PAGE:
Massage & Bodywork

January/February 2011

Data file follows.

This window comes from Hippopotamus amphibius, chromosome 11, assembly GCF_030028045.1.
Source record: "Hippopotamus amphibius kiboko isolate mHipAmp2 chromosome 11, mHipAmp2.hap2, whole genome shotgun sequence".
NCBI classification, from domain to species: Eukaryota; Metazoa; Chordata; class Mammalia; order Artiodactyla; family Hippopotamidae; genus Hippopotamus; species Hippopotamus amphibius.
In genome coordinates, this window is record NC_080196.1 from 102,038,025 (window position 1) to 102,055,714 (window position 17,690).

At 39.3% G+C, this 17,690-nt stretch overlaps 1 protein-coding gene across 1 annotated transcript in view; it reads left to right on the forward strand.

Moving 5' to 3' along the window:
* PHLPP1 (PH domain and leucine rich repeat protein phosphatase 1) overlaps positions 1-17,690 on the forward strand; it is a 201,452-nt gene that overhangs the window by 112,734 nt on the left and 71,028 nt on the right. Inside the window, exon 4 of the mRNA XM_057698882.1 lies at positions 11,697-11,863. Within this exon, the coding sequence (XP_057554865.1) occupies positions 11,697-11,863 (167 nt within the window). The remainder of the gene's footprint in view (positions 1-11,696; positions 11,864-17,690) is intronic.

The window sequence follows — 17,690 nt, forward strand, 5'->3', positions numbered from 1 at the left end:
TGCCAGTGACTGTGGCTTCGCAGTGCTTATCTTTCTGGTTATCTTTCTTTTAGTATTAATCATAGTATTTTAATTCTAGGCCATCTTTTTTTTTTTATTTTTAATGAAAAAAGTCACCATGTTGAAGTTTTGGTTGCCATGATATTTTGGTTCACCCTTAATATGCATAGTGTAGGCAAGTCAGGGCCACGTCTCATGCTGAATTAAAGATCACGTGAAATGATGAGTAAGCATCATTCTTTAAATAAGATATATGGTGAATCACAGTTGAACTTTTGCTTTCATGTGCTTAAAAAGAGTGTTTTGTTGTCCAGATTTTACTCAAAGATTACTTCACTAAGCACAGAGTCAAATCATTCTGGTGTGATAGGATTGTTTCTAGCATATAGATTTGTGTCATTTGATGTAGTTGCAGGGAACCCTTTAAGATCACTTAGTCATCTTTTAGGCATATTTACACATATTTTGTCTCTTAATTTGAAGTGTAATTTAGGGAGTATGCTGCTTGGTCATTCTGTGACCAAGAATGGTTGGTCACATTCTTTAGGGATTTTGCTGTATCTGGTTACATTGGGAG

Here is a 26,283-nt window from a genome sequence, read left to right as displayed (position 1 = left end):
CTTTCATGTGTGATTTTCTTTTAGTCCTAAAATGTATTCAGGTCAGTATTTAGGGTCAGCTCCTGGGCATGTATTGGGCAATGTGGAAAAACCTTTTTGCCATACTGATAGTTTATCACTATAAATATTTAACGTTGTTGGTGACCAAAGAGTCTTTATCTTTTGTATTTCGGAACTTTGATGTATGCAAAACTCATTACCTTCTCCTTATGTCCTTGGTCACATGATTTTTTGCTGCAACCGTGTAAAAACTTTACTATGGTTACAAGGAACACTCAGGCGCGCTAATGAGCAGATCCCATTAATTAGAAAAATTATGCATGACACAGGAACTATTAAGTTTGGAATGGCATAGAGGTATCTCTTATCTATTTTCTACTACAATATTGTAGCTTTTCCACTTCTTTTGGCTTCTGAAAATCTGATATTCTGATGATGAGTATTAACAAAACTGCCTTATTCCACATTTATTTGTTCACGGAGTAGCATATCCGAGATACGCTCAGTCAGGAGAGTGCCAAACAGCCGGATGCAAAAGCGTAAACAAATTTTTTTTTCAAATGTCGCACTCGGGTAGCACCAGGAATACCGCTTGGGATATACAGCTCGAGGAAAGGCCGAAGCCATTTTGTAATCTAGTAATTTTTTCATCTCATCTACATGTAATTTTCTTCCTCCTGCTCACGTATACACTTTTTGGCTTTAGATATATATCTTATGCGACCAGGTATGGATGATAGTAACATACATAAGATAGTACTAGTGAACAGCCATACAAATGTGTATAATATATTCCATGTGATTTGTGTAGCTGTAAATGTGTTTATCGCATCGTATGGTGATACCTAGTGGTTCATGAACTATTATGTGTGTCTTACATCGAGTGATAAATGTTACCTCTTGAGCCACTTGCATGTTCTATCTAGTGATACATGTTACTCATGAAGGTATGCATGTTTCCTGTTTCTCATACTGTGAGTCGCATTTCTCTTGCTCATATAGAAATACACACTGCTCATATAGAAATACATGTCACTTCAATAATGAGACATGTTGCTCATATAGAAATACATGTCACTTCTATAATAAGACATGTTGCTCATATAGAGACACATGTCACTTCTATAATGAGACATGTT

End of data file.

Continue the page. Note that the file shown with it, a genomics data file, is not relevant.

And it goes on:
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Nutrition Fuels Fitness Perhaps the easiest way to view nutrition is as a third component to fitness (which includes resistance training and cardiovascular work). Extra weight and body fat can serve as a block to your new exercise routine, so eat smart and monitor your caloric intake while working out, says Christine Palumbo, a registered dietician and nutritionist in Naperville, Illinois. "It's hard to build strength and muscle on a poor diet and not get enough football players isn't as taxing on me. I'm considering going to the next level and trying free weights soon." protein," she says. "Solid, executed strength training and a poor diet are not a good combination. Less body fat around lean muscle in important areas like the shoulders and back is a good thing." Foods high in calcium and vitamin D, like skim milk, fish, and other dairy products like yogurt, help create stability in your bones that will be strengthened by lifting weights. Foods such as nuts, whole grains, and fibrous cereals will help you feel full between workouts without adding too many fatty calories. For example, almonds, says Chicago nutritionist Lynn Danford, are a good power food and a great source of vitamin E and monounsaturated fat. She also says grapes, berries, peppers, and sweet potatoes are loaded with fiber and vitamins A and C and can provide workout energy, as well as proper nutrition. Lean, red meat and poultry will help build lean muscle that needs a sufficient amount of protein to grow. Palumbo, who's also on the board of directors for the American Dietetic Association and a professor at Benedictine University in Lisle, Illinois, says many bodyworkers beginning a workout program fall short of getting enough protein when trying to gain or maintain strength in their upper bodies. "You have to have a good balance of carbohydrates and proteins," she says. Kruse says that calisthenics are simple ways to build body strength without lifting weights. "Push-ups work your back, shoulders, and arms. Sit-ups help your core muscles, which help your back. A strong core should be the staple of any exercise routine. The main concept of pushing against your body weight and pressure has been around forever." Kruse likes using blast straps, as they can be looped around any heavy stationary object indoors, or an outdoor jungle gym. (Blast straps are like bands except there are no handles, making controlling them more challenging.) "Rows, pull-ups, upright rows, and the four shoulder exercises [front, middle, and rear deltoid raises, along with shoulder presses] can be executed with the blast straps," Kruse says. Heidi Bonn has been a competitive runner and massage therapist living in Madison, Wisconsin, for more than 20 years; she has been a yoga instructor for 10. She says she suffered from rheumatoid arthritis in her shoulders as a result of working on many University of Wisconsin athletes over the years. She says one of the trainers at the school provided her with an exercise routine that consisted of using bands and bottles of milk. "The handles on the milk bottles made it easy to do shoulder exercises," she says. "And I used the bands to make my back stronger by doing a lot of repetitions. The arthritis is less painful than it was years ago and working on some of those 300-pound CAREER LONGEVITY Lenihan says her change in exercise routines has made a difference. She can see definition in her shoulders now, her posture is better, and, more importantly, she has the strength and endurance to do her job more effectively. "I've included some arm exercises and have gotten pretty good doing push-ups," she says. "And it all came without lifting any weights." Lenihan recommends hiring a trainer with a wide array of expertise outside of the gym. She, like other bodyworkers who travel or are on a tight schedule, doesn't have the time to ferret out a gym. She added that there are so many 5-pound things around the house that can be substituted for weights, and bars in closets make for great pull-up and chin-up bars. "Nothing builds a stronger back than pull-ups and chin- ups," she says. "Just make sure the bar is heavy enough to hold your weight so that you don't fall." Fitness and exercise specialists agree that bodyworkers should be aware of their posture at all times and wear supportive shoes and other back-stabilizing items if they are experiencing back pain. The rounding of the shoulders and poor alignment of the back have cut short the career of many of those making a career of helping others. trainer, personal chef, and writer for several daily newspapers, including the Indianapolis Star, Kansas City Star, and Chicago Tribune. Contact him at kharmon43@aol.com. Kevin Harmon has worked as a personal earn CE hours at your convenience: abmp's online education center, www.abmp.com 57

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